September 17, 2009

Conserving Civilization

Justin Katz

Michael Knox Beran raises, to my mind, a cultural reality that conservatives would do well to address when he describes the effects that losing the local marketplace (the agora) has had:

No civilization, even the most bovine, can entirely do without this cathartic machinery. Aristotle credited the poetry of the agora with forming the character of citizens and easing the psychic burdens of common life. Modern scientists have only now begun to catch up with him. They speculate that music and gossip, the lifeblood of the marketplace, meet a human need. Anthropologist Robin Dunbar supposes that music, language, and gossip evolved as "vocal grooming" tools in early hominid groups which had grown too large to rely on touchy-feely grooming techniques to promote cohesion. If Dunbar is right, Virgil and Theocritus were on to something when they made their shepherds use poetry as a grooming tool and music as a means of keeping their flocks together. Plato applied the same pastoral insight to the grooming of citizens. If the herdsman is "the master of the music best suited to his herd," so the agora culture of the polis perfected the music best suited to the human flock that constitutes the community.

Arguably, modern technology is to blame for much of the difficulty that conservatives have in promoting cultural events, because cars and electronics have spaced us out and provided in-home entertainment. Strolling to the town square for a puppet show isn't typically an option, anymore, and high-culture entertainment tends also to be high cost. There isn't the aggregate demand, that is, for average citizens to fund performances of cultural depth in a gathering place, and it ultimately proves culturally destructive — and, in any case, is morally inappropriate — for government bodies to choose content.

So, the conservative might go so far as to accept public investment in functional real estate, and perhaps a public festival here and there, but as Beran argues:

The only hope of regeneration, it seems to me, lies in experiments in civic artistry undertaken by philanthropists eager to refurbish the culture of the marketplace. One thinks of Poundbury, the little city, rich in civic focal points, that the Prince of Wales commissioned the architect Leon Krier to build in Dorset. Poundbury has attracted a good deal of attention, and it and the model towns of such "new urbanist" architects as Andres Duany and Elizabeth PlaterZyberk might conceivably inspire a broader civic movement, much as Thoreau's experiment at Walden Pond inspired the environmental movement. Most people today recognize the importance of conserving natural resources, though naturally they differ concerning the means. A time may come when people will insist as passionately on the necessity of conserving cultural resources.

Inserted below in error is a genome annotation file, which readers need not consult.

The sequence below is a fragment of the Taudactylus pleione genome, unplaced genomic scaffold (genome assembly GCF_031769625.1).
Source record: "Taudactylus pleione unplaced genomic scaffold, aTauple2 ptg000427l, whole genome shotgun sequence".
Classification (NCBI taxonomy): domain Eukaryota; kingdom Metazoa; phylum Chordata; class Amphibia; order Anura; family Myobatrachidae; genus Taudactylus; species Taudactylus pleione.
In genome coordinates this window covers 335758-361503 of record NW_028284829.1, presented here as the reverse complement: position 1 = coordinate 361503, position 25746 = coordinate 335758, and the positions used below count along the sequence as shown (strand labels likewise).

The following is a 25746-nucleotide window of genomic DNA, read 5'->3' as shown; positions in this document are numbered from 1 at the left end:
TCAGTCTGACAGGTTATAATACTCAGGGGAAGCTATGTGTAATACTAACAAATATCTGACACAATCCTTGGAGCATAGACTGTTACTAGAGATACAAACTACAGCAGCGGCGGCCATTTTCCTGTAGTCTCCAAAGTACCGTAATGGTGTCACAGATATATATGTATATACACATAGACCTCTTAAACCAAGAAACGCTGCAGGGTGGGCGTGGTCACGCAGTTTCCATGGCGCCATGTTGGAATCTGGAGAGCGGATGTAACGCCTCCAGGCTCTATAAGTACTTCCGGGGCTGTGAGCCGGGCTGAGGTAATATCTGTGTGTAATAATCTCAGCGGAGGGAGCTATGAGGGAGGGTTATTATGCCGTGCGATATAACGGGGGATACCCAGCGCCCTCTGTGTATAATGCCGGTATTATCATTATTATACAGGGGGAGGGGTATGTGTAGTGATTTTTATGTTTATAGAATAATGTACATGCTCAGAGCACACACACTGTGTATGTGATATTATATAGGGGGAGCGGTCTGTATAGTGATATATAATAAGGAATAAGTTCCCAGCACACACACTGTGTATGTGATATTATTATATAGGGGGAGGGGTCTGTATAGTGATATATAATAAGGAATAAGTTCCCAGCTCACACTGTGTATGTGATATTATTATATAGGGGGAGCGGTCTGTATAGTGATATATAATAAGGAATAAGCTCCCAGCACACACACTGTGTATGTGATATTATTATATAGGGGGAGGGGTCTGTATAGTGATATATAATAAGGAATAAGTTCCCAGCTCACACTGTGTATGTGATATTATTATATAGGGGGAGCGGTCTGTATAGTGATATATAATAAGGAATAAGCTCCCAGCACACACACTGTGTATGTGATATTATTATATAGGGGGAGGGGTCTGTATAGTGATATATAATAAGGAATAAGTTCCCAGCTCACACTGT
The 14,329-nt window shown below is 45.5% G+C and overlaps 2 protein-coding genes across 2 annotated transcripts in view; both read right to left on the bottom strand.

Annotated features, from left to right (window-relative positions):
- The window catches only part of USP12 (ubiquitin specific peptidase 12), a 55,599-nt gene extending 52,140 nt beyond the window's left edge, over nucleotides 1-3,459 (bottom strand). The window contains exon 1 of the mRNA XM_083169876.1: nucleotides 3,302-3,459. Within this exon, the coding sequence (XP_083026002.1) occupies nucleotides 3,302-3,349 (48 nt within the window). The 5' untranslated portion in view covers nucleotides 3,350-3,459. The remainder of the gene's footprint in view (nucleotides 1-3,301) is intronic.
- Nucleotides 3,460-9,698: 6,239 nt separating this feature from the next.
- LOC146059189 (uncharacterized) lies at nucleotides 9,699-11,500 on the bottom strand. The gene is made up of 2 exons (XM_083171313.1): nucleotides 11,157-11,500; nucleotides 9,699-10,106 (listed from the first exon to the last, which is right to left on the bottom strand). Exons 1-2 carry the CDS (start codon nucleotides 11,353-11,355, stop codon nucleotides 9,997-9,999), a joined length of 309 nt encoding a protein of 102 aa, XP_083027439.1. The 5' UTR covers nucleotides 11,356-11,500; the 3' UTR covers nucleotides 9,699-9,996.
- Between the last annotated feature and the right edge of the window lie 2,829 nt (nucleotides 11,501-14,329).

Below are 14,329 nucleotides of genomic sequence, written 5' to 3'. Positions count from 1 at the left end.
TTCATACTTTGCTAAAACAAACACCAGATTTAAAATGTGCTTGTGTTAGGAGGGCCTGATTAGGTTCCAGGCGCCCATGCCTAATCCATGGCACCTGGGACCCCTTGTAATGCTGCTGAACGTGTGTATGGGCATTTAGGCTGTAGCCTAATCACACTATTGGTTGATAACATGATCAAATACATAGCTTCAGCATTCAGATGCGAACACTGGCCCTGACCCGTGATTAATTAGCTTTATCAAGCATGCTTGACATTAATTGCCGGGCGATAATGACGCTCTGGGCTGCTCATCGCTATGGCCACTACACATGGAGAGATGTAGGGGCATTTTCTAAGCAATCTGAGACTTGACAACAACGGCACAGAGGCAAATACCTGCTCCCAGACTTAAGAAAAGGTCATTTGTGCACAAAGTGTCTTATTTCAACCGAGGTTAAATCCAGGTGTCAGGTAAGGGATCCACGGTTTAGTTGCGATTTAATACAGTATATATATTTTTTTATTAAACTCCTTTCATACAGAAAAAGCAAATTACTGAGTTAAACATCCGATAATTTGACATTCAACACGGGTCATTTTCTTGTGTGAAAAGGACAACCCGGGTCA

Even as a private endeavor, lines are drawn in a contrary direction:

To infuse new life into the agora, conservatives will need to enlist the energies of people they long ago stopped talking to, but who will be necessary to any effort to revive the poetic-grooming side of the market square. There is a certain kind of person who, like Jude Fawley in Hardy's Jude the Obscure, fulfills his nature in the adornment of a community. When the civic focal point thrived, these artists had a place in the community and a means of getting bread. They carved the stone, frescoed the walls, painted the ceilings, gilded the domes, composed the masques and harlequinades. But the agora in which they might once have become absorbed is gone. They are today rebels without a cause, misfits who dine off grant money and alienation from the marketplace, and create art that is generally faithful to the solipsistic bleakness of their situation. A conservative philosophy of civic renewal could give them the transfiguring work they need.

I have no clever closing, here, but have identified the topic as food for further thought. It all comes back to encouraging conservative principles — and living them out. Getting involved in community events. Seeking and commissioning the wares and productions of artists. Just generally seeing the value in an aspect of social life that's easy to lose in the mad rush of the day to day.

Of course, it's plain to see that folks would be more apt to do such things were more of their resources left to them to disperse.